Saturday, 23 November 2013

a city of all ages

Stavros had suggested we take the metro line 3 from Piraeus port into the city, but as the ferry pulls in to port and we stagger off bleary-eyed at just after 5 in the morning we reckon we'll have no problem reaching his appartment before he leaves for work at 10.  Stavros is our Couch-Surfing host in Athens and he's kindly replied to our request at fairly short notice.  We are heading to the island of Chios but from Naxos that would either involve a bit of island hopping on ill-timed ferries or a journey via Piraeus.  When the possibility of visiting Athens cropped up, we both got excited. And here we are in Piraeus port, all bleary-eyed and excited. It's not cold but there's almost two hours before sunrise so we park ourselves outside the port police station and doze on a bench.  Around 6 it starts to rain, but there's shelter outside a ticket office so we brew up and have breakfast before deciding that we really ought to get going.  So off into the rain we ride.  

The streets of Piraeus aren't how I imagined it in my head when I had plotted a route to Athens.  We are immediately heading uphill when I thought we'd have a nice ride along the coast.  The rain is belting down and it's a bit hard to start consulting our various maps, but an old man we ask confirms that we're going the right way.   Now when we stop at lights the water runs over our feet.  At the bottom of another hill there's the smell of raw sewage as the drains can no longer cope with the downpour.  It's 7.30am and rush-hour.  Traffic is clogging the roads which have parked cars on both sides.  Fortunately every driver treats us kindly and gives us room to squeeze past, or waits patiently if we slow them down.  Perhaps it would be different in the madness of a summer heatwave, but right now on a dark and wet November morning everyone seems pretty chilled.  We get out of Piraeus and eventually find the right road into Athens.  The clock is ticking.  It stops raining.  We get lost.  We find the right road.  It starts raining.  The road is closed.  We are hurtling along with all the taxis and buses when Gayle screams out to me: "Look!!!"  Oh, hey, it's the Parthenon on our left. It's 9.45 when we get into the residential quarter we want and the road suddenly veers upwards.  It's at this point that Gayle's gears fail.  She has to push.  We are hot and sweaty and soggy and late when we reach Stavros's but he has patiently waited in for us.  Relief.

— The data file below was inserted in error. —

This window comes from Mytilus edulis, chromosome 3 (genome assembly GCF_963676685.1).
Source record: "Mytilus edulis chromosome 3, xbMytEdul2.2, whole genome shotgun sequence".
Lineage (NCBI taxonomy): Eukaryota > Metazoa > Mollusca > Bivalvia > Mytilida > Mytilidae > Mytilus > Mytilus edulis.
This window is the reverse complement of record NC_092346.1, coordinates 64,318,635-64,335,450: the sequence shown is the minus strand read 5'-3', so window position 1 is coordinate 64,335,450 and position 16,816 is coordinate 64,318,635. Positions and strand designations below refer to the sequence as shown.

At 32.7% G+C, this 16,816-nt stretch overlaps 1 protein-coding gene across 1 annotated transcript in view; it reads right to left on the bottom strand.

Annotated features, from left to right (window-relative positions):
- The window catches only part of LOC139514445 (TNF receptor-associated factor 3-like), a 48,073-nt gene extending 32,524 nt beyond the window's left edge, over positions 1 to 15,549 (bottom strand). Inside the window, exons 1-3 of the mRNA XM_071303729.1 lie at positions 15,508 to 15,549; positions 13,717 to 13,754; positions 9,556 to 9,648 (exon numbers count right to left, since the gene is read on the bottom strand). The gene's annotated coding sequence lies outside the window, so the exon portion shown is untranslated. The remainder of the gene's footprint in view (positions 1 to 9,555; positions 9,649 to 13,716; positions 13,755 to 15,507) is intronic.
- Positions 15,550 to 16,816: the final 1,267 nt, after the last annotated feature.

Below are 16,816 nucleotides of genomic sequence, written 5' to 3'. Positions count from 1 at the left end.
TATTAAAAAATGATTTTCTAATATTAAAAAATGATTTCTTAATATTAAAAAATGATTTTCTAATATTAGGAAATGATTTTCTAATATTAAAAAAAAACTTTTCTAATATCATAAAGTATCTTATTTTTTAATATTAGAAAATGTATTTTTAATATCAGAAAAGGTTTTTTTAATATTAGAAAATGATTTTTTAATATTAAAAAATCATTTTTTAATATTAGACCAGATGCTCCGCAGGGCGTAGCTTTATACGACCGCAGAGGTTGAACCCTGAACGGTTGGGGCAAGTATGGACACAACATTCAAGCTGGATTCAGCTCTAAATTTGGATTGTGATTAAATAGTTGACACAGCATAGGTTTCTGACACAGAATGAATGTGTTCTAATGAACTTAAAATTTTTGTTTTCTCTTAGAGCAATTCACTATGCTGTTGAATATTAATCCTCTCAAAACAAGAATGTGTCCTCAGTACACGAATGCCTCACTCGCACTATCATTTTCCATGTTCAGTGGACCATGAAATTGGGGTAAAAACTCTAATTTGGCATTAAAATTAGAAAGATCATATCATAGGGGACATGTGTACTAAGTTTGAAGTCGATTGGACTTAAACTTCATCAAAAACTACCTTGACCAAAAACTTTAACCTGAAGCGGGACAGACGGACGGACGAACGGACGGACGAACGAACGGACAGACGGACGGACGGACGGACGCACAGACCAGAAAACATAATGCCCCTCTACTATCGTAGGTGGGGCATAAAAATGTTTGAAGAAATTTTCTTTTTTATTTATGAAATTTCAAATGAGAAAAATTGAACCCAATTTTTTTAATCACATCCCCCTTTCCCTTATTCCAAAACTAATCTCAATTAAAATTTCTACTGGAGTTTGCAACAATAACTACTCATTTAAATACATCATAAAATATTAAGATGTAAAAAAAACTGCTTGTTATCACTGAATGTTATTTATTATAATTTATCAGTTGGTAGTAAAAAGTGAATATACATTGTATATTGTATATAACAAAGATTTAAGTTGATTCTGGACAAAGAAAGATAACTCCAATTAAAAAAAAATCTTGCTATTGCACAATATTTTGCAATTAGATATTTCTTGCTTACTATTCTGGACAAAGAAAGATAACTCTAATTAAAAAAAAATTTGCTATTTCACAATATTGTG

After a hot shower and a short kip we feel bold enough to venture into the centre.  The afternoon has turned out nice and we walk around the old part of town below the acropolis.  The streets are not so busy, the air is clean after the rain, there's a handful of tourists about.  We join them outside the parliament to watch the changing of the guard by the tomb of the Unknown Soldier. The guard are wearing the highland uniform of independence fighters from the 1820's - a short kilt, wool stockings and pom-poms on their shoes.  It is clear that being on duty here is some sort of public punishment.  Those stockings must itch in the summer.  And then, of course, there's the silly walk, made famous by Monty Python.

Turn a corner in Athens and you almost trip over Antiquity, as it lies sprawled in the road before you.  Hadrian's Arch now has a main road right past it.  It's taken our visit to Greece to understand how great an influence Classical Greece had on the Romans.  I'm still amazed at the realisation that the Eastern Roman Empire, Byzantium, used the Greek language, not Roman.  There's a temple in a field, some foundations below the street level, an 11th century church around the corner, a mosque outside the metro station.  The ruins and the buildings tell the story of Athens' topsy-turvy history.